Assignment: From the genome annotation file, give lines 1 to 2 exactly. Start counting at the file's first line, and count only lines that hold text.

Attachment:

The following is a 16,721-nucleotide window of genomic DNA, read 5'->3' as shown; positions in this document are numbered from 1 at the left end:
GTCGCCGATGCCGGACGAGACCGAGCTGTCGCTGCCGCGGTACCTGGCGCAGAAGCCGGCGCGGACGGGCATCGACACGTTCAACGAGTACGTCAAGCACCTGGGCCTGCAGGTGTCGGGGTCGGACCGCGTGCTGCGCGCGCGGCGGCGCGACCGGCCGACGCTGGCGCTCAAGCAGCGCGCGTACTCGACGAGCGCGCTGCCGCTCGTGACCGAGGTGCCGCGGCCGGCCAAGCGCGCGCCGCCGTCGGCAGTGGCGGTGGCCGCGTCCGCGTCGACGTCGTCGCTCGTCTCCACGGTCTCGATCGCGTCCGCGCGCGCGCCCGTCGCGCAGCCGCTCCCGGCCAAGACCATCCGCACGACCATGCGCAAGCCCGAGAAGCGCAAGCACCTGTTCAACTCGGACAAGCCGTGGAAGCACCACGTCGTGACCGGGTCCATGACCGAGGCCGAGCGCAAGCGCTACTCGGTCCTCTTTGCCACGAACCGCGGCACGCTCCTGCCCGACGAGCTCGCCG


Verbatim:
The following is a 16,721-nucleotide window of genomic DNA, read 5'->3' as shown; positions in this document are numbered from 1 at the left end:
GTCGCCGATGCCGGACGAGACCGAGCTGTCGCTGCCGCGGTACCTGGCGCAGAAGCCGGCGCGGACGGGCATCGACACGTTCAACGAGTACGTCAAGCACCTGGGCCTGCAGGTGTCGGGGTCGGACCGCGTGCTGCGCGCGCGGCGGCGCGACCGGCCGACGCTGGCGCTCAAGCAGCGCGCGTACTCGACGAGCGCGCTGCCGCTCGTGACCGAGGTGCCGCGGCCGGCCAAGCGCGCGCCGCCGTCGGCAGTGGCGGTGGCCGCGTCCGCGTCGACGTCGTCGCTCGTCTCCACGGTCTCGATCGCGTCCGCGCGCGCGCCCGTCGCGCAGCCGCTCCCGGCCAAGACCATCCGCACGACCATGCGCAAGCCCGAGAAGCGCAAGCACCTGTTCAACTCGGACAAGCCGTGGAAGCACCACGTCGTGACCGGGTCCATGACCGAGGCCGAGCGCAAGCGCTACTCGGTCCTCTTTGCCACGAACCGCGGCACGCTCCTGCCCGACGAGCTCGCCG